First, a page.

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Consumers flip for mini camcorders

A user-generated frenzy is fueling growth at Flip maker Pure Digital Technologies.

By Jessica Shambora, reporter
January 27, 2009: 12:39 PM ET

the_flip_camera.03.jpg
Smaller than many cell phones, the Flip Mino allows users to record up to 60 minutes of video.

NEW YORK (Fortune) -- When employees at Pure Digital Technologies get caught watching user-generated videos at work, they don't have to worry. The clips come from their customers, shot on the Flip video cameras the company makes.

One man recently sent footage shot from the front of his dog sled in Alaska. Another shared video of his Lasik eye-surgery. The lead singer of a band recorded his view while crowd surfing. A congressman gave constituents a tour of his D.C. office.

Thanks to such user-generated content, upstart Pure Digital is holding its own in the competitive consumer-electronics world, which is dominated by big conglomerates such as Sony (SNE), Panasonic (PC) and Samsung.

Since launching the Flip in May 2007, the company has shipped nearly two million devices. Models range from $149 to $230 and are sold online and at retailers like Wal-Mart (WMT, Fortune 500), Costco (COST, Fortune 500) and Target (TGT, Fortune 500).

Pure Digital's edge: It is transforming the camcorder market by making it simple to shoot and share video. "The ease of use is incredibly seductive," says Amazon.com vice-president of electronics, Paul Ryder. "You take a quick video, plug the device into computer, and immediately upload to the web."

Instead of a traditional camcorder, the Flip resembles a point-and-shoot camera. It's no coincidence: Digital point-and-shoots make up 95% of the so-called still camera market. Camcorder sales still trail their traditional brethren: U.S. consumers purchased 35 million digital cameras last year, but they bought only about four million video cameras.

Pure Digital aims to make the Flip the point-and-shoot of video, expanding the market for camcorders by appealing to first-time buyers, teens and even existing camcorder users looking for a super-portable gadget to throw in a purse or backpack.

Besides its portable size, the Flip boasts other easy-to-use features. The Flip Mino, released last summer, has only one traditional button for recording. Four touch-sensitive buttons are used to zoom and navigate playback. A USB key flips (hence the name of the product) out of the camera's body to plug directly into a computer, making it simple to upload videos to Web sites such as YouTube, Facebook and other social-networking outlets.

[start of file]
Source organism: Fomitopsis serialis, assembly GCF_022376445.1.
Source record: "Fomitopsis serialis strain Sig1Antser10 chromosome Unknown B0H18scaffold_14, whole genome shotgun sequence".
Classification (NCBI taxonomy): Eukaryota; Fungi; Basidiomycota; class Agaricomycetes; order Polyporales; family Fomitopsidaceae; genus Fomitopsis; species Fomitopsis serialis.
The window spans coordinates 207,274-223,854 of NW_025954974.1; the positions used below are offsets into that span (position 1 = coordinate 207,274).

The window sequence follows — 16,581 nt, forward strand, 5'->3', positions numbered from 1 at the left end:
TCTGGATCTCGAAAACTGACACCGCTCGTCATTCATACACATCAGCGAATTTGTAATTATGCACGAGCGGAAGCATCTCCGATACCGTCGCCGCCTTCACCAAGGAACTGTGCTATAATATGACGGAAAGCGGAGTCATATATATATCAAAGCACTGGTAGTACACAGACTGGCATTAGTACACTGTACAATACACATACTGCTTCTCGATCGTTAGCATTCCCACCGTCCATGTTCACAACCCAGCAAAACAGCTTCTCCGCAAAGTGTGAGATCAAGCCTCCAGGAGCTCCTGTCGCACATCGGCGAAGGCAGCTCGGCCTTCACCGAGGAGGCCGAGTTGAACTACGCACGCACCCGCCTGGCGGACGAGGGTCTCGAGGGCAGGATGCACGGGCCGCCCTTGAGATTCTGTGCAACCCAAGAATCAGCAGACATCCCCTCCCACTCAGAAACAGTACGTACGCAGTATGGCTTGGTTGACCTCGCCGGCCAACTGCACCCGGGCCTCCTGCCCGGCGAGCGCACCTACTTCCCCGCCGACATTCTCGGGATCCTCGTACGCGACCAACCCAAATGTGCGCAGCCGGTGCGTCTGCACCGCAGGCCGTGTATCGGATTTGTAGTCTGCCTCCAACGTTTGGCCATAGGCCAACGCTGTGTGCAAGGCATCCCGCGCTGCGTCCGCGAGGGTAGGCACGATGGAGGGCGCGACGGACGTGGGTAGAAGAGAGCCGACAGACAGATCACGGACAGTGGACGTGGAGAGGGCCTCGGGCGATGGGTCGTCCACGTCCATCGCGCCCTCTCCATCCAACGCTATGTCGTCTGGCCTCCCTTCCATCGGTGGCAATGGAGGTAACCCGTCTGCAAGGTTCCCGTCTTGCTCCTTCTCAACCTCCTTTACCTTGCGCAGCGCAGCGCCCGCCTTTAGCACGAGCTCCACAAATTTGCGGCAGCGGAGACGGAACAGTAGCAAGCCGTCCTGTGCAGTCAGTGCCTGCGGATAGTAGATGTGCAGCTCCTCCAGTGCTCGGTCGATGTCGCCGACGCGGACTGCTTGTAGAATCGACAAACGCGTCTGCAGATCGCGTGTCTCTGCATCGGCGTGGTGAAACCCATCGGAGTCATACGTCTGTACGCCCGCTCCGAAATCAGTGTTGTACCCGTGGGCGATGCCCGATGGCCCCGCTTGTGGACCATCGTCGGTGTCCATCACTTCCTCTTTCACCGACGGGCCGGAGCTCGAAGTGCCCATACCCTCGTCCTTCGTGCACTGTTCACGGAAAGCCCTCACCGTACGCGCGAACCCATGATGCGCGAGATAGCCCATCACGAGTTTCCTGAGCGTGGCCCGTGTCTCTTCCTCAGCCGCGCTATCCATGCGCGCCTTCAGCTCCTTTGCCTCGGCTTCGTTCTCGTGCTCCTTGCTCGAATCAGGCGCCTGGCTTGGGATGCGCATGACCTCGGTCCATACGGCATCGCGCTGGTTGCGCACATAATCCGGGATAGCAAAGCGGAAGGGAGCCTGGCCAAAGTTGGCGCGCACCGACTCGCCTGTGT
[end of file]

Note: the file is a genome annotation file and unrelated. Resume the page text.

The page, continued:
The Flip does have some major shortcomings: Shooting time is limited to one hour, zoom and image quality aren't on par with a traditional camcorder, and editing capacity is primitive. "The Flip created a new category," says Amazon.com's Ryder. "If I want a great shot of the soccer goal for the family archive, that's a different purchase."

In this new category - call it camcorder "lite" - Pure Digital is the undisputed leader. The Flip sold out during its first holiday season in 2007, and according to market research group NPD, the Flip Ultra was the nation's best-selling camcorder in December, with the Mino and Mino HD close behind. The results also show the Flip holding back clone devices made by Sony, Kodak and Audiovoxx.

Indeed, Pure Digital is posting such impressive numbers that this small company, founded in 2001, is quickly becoming an overall leader in a $2.4 billion-a-year camcorder business. NPD's numbers - which don't include Wal-Mart and Costco - put Pure Digital's market share at 17%, rapidly closing in on Sony's 21% share of the total camcorder market.

"Reaching the No. 1 share position on a unit basis is a realistic goal for us in 2009," says Simon Fleming-Wood, Pure Digital's VP of marketing.

Analysts think Pure is responsible for injecting some life into the camcorder business, which had seen sales stall at about 3.7 million units in 2005 and 2006 each. Sales rose to 4.1 million in 2007. Pure Digital has "eaten into the category but it's also grown the category," says Chris Chute, an analyst with research firm IDC. To top of page

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